As the wintery weather starts to take hold, norovirus has become more active. It can spread quickly in close-knit areas like hospitals, schools, nursing and residential homes.
That is why hospital staff are reminding anyone who has nausea, vomiting or diarrhoea not to visit hospital until they have been completely symptom-free for at least 48 hours. If they visit before then, it could mean that they unwittingly pass their norovirus onto hospital patients and staff.
Carol Scholey, Lead Nurse Infection, Prevention and Control at the Trust, said: “This infection can have extremely worrying consequences for patients already ill in hospital. It is very important not to visit until you have been symptom-free for at least a couple of days. An outbreak may mean we have to restrict admissions and visitors to wards to contain the virus.”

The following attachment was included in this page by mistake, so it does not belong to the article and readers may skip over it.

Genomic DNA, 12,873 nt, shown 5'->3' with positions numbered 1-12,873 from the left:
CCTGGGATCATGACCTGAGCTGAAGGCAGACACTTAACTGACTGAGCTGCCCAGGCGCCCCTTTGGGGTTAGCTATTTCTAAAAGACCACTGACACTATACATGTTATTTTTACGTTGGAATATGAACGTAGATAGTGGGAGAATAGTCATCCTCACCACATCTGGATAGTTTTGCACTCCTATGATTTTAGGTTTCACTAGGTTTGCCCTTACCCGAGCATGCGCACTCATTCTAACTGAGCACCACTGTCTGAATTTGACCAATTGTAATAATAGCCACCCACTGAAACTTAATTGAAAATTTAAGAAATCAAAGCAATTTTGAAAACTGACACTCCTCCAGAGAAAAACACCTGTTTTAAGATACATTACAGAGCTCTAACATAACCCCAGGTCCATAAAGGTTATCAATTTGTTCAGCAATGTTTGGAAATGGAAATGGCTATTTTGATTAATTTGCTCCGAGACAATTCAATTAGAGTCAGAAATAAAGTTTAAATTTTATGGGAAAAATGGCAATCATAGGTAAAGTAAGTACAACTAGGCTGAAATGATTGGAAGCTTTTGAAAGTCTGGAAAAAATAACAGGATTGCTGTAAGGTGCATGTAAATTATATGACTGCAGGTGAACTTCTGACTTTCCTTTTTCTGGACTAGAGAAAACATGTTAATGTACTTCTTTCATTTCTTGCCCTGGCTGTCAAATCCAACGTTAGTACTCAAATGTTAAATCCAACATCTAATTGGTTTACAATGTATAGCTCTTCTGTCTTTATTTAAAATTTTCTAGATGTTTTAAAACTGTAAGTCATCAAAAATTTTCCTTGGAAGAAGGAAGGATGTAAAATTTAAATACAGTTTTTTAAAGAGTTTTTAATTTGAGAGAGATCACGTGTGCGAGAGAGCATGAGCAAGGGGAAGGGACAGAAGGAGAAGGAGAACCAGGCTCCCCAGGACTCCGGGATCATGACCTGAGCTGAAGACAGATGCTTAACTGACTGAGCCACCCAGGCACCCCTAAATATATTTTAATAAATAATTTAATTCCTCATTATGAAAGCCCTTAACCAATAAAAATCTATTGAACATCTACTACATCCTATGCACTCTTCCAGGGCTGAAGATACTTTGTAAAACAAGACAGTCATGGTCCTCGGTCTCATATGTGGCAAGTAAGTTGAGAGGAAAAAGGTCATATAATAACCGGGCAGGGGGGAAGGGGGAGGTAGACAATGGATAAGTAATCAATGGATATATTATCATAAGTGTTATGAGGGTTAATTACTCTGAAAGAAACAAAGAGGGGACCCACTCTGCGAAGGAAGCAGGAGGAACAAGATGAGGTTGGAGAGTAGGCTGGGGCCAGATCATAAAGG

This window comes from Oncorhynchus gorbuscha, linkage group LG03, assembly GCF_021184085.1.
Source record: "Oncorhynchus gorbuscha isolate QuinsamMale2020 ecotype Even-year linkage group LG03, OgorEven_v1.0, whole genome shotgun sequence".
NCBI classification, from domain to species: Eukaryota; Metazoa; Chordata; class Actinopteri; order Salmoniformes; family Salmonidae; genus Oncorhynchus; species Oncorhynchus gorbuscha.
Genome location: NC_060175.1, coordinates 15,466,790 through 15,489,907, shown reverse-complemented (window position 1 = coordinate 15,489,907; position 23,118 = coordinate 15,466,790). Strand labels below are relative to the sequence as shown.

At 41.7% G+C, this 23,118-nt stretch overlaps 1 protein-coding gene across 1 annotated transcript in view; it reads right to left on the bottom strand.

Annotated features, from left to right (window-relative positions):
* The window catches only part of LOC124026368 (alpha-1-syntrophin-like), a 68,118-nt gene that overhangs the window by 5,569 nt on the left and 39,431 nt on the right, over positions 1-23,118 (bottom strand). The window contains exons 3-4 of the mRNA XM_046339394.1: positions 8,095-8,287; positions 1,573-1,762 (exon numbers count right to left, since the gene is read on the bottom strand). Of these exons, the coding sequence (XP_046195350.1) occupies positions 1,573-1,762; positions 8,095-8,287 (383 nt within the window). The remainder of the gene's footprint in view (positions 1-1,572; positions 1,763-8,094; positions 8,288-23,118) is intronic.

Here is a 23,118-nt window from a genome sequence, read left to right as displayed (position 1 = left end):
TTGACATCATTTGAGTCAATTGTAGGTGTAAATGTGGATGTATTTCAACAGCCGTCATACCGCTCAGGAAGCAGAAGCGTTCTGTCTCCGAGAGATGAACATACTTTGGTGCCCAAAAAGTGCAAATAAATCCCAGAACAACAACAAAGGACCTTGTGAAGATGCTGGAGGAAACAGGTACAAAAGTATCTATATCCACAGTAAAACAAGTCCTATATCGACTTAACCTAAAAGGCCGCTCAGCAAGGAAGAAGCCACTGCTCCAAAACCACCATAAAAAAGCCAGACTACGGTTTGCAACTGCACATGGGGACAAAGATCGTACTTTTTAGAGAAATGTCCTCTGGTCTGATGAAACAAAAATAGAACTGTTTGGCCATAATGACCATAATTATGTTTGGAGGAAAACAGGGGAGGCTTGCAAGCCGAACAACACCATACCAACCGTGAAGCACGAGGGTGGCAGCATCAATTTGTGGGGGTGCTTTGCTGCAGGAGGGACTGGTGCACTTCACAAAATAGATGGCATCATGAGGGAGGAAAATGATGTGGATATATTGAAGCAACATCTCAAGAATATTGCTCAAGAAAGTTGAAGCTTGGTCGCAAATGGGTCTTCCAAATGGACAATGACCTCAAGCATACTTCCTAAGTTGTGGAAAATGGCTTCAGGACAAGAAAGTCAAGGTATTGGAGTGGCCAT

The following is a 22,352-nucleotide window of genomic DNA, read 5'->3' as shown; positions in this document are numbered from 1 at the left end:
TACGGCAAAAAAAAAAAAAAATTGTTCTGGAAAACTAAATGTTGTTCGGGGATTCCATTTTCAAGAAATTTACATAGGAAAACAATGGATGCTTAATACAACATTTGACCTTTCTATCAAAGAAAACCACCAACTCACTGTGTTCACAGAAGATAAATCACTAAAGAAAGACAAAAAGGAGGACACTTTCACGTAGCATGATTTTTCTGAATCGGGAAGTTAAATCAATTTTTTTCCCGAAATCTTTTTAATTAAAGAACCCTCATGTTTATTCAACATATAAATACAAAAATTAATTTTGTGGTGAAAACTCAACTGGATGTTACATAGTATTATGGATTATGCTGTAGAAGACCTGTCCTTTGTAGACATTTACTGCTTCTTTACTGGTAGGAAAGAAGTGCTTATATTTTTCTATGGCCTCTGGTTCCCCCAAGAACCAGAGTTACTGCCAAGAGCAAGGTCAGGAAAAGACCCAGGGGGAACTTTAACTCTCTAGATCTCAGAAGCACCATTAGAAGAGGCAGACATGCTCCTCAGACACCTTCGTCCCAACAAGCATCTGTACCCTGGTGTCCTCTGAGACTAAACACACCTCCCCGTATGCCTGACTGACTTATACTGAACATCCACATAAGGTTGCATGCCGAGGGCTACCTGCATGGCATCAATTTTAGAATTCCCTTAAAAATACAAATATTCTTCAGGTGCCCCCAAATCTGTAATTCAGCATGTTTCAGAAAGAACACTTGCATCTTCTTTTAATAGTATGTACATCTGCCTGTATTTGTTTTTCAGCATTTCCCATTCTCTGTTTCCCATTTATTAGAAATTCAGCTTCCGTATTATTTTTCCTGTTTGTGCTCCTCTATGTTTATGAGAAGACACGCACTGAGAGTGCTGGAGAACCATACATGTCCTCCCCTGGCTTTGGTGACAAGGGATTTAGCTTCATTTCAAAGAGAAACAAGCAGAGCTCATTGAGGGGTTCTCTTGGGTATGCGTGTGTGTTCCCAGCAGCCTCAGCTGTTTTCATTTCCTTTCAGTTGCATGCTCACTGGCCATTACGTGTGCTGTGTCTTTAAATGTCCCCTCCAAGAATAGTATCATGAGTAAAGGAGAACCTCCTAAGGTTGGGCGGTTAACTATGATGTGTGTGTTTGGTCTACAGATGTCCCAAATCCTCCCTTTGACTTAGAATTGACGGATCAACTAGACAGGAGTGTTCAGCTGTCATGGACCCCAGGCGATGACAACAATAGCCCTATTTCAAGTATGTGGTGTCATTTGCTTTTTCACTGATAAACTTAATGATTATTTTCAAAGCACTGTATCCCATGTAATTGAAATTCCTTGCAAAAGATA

Although very unpleasant, norovirus usually clears up in one or two days and most people can care for themselves with paracetamol and plenty of fluids. Symptoms include the sudden onset of projectile vomiting, watery diarrhoea, and some people may also experience headaches, mild temperature and stomach cramps.
Norovirus is very contagious and can be spread through contact with an infected person, by eating or drinking contaminated food or water, or by contact with contaminated surfaces or objects. Washing your hands regularly is very successful in protecting against the virus especially before meals and after visiting the toilet.
Staff are saying to patients and visitors:
- Don’t come to hospital if you have signs of a stomach upset.
- Always wash your hands thoroughly after using the toilet and before handling food.
- Wait at least 48 hours after being symptom free before visiting hospital.
Following these simple yet very effective steps, can help keep patients safe and norovirus out of hospitals.